Bearing One Another’s Burdens

bear

Even though I write for my own blog, I do not follow many other blogs. For me, the constraint of time just doesn’t allow me to browse and read other sites regularly. However, I recently read a blog post from A Celebration of Grace, and oh, how it struck me.  I reposted the link on my Facebook wall, something I rarely do, and was quite surprised at the number of private messages I received.   I was left with this conclusion:  there are a whole lot of hurting people out there, many of whom are filling church pews carrying their burdens alone.  Why is that?

How is it that the familiar smiles of our church family can be hiding so much pain?  How can we shake their hand and not know that they are screaming inside for someone to embrace them?  How can we hear of their struggles and not come along side of them?

Is it that we are too busy to notice?  Are we too afraid to ask?  Do we assume that someone else has it covered?  Maybe we don’t know what to say.  Maybe their pain is just too much for us to bear.  Whatever the reasons, God’s Word provides us with rather clear instructions for how we are to respond to those who are hurting.

When I read through Galatians 6, focusing in on verses 2 and 10, I see a clear call:

“Bear one another’s burdens, and thereby fulfill the law of Christ.”
Galatians 6:2 (NASB)

So then, while we have opportunity, let us do good to all people,
and especially to those who are of the household of faith.”
Galatians 6:10 (NASB)

I was speaking with my boys this evening about this verse.  In my clamoring to come up with a visual representation of what it means to bear someone’s burden, I was reminded of our many road trips to Lancaster County, Pennsylvania.  We always have encountered men working the fields.  Their oxen or work horses are harnessed up and hard at work.  Imagine the heavy load that a single horse bears in dragging the plow through the fields.  He’s built for work, but going at it alone makes for slow and difficult work.  Now imagine the farmer bringing another horse, of similar size and ability, alongside the first.  The two are harnessed together, both bearing the weight together.  Working side by side, the two are capable of accomplishing much more than a single horse could.   The second horse, in bearing some of the burden, has allowed the first horse to go farther than he could on his own.  He hasn’t alleviated the burden all together, he has simply come alongside to take some of the weight and share in the work.

Our call is similar.  When someone is hurting, when the burden they are carrying is hard and nearly unbearable, we are called, dare I say, commanded to come along side of them.  We are to walk with them, side by side, bearing part of the load, supporting them, being their partner in the journey.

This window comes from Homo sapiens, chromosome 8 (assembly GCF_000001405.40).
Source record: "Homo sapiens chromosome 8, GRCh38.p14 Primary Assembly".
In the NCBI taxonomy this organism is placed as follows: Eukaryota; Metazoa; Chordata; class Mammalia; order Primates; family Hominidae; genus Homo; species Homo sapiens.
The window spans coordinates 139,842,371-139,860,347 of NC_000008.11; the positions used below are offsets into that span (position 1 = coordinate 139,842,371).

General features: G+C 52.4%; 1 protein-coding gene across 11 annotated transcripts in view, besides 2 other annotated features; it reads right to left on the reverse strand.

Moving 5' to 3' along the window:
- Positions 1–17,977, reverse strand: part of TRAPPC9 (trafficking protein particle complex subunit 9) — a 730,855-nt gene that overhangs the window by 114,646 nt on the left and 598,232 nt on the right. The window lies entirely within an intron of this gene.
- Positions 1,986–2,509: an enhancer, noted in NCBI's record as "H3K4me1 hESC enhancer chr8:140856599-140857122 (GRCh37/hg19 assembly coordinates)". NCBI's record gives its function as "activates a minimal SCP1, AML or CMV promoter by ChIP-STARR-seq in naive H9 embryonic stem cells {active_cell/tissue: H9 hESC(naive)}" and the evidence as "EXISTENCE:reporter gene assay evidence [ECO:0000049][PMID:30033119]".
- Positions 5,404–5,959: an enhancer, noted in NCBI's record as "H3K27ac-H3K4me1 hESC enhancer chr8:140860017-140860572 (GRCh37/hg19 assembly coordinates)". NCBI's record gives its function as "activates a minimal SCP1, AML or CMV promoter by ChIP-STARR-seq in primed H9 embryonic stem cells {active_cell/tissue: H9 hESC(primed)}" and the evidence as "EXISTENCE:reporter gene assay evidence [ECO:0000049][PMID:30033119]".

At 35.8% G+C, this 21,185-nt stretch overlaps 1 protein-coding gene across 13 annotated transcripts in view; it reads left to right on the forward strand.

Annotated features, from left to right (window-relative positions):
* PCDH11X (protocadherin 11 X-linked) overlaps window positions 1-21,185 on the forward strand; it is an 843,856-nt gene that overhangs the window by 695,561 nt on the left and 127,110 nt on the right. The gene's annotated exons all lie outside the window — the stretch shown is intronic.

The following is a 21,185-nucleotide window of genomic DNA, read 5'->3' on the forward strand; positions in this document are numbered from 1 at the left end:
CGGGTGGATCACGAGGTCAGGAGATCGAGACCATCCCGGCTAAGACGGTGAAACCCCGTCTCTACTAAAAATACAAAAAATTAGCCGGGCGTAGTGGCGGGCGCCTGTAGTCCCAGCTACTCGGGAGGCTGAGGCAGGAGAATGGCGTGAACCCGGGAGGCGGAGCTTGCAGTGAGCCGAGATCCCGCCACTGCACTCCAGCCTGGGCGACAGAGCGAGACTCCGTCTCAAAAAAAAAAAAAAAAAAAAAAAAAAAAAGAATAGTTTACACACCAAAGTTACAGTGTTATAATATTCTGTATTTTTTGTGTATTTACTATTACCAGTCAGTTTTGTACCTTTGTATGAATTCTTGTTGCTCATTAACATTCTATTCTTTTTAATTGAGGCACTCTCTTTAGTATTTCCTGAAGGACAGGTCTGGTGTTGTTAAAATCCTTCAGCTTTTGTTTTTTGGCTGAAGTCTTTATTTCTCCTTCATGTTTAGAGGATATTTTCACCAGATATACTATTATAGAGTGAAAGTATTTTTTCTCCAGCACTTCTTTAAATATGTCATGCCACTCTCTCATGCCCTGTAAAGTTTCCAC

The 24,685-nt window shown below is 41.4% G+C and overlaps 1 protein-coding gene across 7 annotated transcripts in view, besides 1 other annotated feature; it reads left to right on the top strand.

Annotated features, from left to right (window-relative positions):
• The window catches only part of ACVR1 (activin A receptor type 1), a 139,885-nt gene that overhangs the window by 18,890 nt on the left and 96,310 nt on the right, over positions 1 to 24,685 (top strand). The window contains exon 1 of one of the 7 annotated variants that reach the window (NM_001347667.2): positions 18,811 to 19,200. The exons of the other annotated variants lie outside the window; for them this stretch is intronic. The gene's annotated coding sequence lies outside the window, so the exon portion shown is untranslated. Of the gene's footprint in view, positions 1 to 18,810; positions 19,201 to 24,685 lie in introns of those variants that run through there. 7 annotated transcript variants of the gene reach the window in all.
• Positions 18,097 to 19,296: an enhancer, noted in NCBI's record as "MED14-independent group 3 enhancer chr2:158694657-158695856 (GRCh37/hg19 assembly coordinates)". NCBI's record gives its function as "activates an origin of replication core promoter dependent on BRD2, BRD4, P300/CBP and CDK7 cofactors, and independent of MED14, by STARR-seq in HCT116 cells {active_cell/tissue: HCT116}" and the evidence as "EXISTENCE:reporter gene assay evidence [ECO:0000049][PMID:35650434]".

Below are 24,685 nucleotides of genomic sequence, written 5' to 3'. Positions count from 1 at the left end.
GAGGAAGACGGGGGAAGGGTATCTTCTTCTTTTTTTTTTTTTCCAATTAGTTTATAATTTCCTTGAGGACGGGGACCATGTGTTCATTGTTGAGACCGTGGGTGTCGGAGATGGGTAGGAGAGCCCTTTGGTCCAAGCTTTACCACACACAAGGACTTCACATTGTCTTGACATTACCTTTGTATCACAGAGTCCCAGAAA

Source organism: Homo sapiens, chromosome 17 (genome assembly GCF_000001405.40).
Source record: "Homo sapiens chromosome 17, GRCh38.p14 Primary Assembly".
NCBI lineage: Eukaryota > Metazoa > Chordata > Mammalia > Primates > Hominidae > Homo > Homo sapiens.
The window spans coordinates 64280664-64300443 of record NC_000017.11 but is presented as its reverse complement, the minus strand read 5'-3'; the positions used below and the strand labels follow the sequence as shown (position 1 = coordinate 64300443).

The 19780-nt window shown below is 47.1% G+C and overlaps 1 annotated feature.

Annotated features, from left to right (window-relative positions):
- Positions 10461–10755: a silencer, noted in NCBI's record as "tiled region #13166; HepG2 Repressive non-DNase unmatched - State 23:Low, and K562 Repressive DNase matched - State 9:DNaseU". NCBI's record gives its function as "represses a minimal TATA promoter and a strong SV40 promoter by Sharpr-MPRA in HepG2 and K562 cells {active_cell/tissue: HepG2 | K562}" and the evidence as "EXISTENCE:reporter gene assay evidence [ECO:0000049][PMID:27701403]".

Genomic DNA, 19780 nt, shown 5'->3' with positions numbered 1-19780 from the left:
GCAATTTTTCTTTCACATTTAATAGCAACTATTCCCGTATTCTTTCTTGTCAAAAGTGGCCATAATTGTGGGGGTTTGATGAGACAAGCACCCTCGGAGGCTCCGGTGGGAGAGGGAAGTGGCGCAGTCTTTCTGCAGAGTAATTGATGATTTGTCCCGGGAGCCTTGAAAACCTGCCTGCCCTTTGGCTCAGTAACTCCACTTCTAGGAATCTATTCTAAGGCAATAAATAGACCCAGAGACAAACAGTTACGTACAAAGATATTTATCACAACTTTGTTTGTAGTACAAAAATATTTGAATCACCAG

So maybe you know of someone who is struggling or suspect that someone is going through something tough.  Begin by prayerfully considering what the Lord would have you to do.  He knows their needs, and if you are willing to listen, He will direct you.  Maybe it starts with a card, an email, or a phone call just to let them know that you are thinking and praying for them.  Maybe an invitation to dinner or a cup of coffee follows.  Then what? Be willing to listen to them, and listen some more. Pray with them and for them.  Open up God’s Word to remind them of His wonderful promises.  Check in with them regularly.  Offer your help if appropriate.  Make yourself available.  Remind them that they are loved.  Cry with them.   Ask them how they are, reminding them that you really want an honest answer.  Be committed to journey with them.  Some burdens are tougher than others. Some roads are longer than others.  Bear their burden.  Show the love of Christ in a sincere way.

I’m telling you, amazing things would happen if each of us did this, if we followed God’s Word and stepped outside of our comfort zone.  Imagine the glory God would receive?  Remember, bearing someone’s burden has nothing to do with us and everything to do with God.  It is His goodness that will be seen.  It is His love that will be felt.  It is His faithfulness that will be experienced.

So, let me take a moment to speak directly to those of you who may be hurting.